NEW YORK – A night after a disappointing dinner at a carefully curated, high-concept restaurant, I walked into another carefully curated, high-concept restaurant. Other than their positions on the island of Manhattan – one in the West Village, one on the Upper West Side – Fatty ’Cue and Jacob’s Pickles seemed similar at first glance. Each took comfort-food staples and attempted to elevate them. Each was decorated to evoke a specific feeling. Fatty ’Cue had all its wood; sturdy décor for sturdy meat dishes. Jacob’s Pickles had its bottles lined up by the hundreds behind the bar — as if an interior designer from Manhattan had spent a week or a month in the Mississippi Delta and couldn’t shake the memory.
After a few minutes, it became obvious the places had nothing in common.
Where Fatty ’Cue offered a snobby, overpriced take on smoked meats, Jacob’s Pickles sold a meal of biscuits and grits that – while constructed from top-quality ingredients – didn’t put on airs. From the courteous, attentive service to the artisan pickles that give the place its name, Jacob’s Pickles was utterly devoid of pretension despite an underlying sophistication. In that way, Jacob’s Pickles was like a proper Southern belle. She doesn’t have to tell you she’s classy. You know it by the smile on her face and the swish of her sundress.
Of course, I had to start with pickles. My waiter recommended the Hot Sours, and he didn’t steer me wrong. They kicked in with an urgent heat that seemed to cool as the bite progressed. They cleansed the palate for the carbohydrate storm to come.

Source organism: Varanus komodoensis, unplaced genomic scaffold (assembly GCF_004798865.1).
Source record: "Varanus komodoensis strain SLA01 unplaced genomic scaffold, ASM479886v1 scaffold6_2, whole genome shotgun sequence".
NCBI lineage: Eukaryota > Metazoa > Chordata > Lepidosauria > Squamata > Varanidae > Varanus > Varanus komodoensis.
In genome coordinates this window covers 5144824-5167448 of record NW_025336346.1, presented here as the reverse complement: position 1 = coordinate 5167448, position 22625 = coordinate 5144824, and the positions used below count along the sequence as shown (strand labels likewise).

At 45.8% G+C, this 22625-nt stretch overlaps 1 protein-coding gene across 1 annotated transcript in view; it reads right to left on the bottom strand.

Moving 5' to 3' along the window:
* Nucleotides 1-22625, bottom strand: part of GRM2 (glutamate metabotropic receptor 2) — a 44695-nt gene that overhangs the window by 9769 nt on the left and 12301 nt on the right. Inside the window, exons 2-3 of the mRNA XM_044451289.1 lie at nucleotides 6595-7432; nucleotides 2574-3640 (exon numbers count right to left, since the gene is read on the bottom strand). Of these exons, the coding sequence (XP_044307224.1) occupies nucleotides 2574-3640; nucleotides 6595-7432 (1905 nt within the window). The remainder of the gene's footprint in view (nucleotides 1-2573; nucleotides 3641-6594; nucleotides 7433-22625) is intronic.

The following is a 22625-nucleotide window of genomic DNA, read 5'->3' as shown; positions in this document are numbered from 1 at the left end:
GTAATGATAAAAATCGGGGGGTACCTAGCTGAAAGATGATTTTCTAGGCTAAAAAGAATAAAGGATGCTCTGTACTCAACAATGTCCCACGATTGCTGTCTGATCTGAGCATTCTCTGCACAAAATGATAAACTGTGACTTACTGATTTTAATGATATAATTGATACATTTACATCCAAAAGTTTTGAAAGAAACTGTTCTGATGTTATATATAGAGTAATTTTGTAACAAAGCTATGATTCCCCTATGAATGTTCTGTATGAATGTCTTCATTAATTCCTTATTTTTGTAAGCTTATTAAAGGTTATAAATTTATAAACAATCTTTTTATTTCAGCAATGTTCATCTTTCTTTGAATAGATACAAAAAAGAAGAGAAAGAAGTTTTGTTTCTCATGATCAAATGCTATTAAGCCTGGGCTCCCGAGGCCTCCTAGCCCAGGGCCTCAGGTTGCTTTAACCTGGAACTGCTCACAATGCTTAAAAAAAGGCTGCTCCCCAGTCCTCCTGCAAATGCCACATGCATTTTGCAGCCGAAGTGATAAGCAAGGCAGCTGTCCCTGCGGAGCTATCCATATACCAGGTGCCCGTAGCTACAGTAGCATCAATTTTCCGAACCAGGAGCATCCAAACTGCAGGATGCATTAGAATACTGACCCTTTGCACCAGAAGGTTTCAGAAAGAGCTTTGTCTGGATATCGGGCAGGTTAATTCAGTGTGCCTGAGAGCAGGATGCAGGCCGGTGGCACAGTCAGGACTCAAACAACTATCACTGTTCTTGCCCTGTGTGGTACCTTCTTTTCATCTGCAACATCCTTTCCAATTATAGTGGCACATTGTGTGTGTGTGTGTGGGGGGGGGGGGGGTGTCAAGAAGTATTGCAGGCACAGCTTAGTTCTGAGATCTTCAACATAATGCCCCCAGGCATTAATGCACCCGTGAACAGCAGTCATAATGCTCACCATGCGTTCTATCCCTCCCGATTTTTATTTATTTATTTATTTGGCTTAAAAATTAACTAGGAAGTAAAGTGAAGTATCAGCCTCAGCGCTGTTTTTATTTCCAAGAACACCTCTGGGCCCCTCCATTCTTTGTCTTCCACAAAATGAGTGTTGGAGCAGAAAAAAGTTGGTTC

I ordered the Mushroom Gravy Smothered Chicken Biscuit Sandwich, which is a sandwich in the same way a Woody Allen at the Carnegie Deli is a sandwich. The bread seems comically small compared to the mound of delights inside the open face. My dish had perfectly fried chicken resting under a healthy dollop of a savory brown gravy. While overwhelmed by its stuffing, the biscuit had enough heft to soak in the gravy without turning to mush. Beside the biscuit creation sat a small stainless steel bowl of cheese grits that would have passed muster in Alabama, Georgia or the Carolinas.
Jacob’s Pickles could have charged more than $20 for this dish. Given the neighborhood and the hipness of the place, people would have happily paid it. Instead, it cost $14. The same dish might go for $8 in the states that inspired it, but in New York, this qualifies as a bargain. Jacob’s Pickles also could have offered some sort of snooty interpretation and a tiny portion and still fetched the same price, but the proprietors understood that because they serve comfort food, it makes sense to make their customers comfortable.
What a novel concept.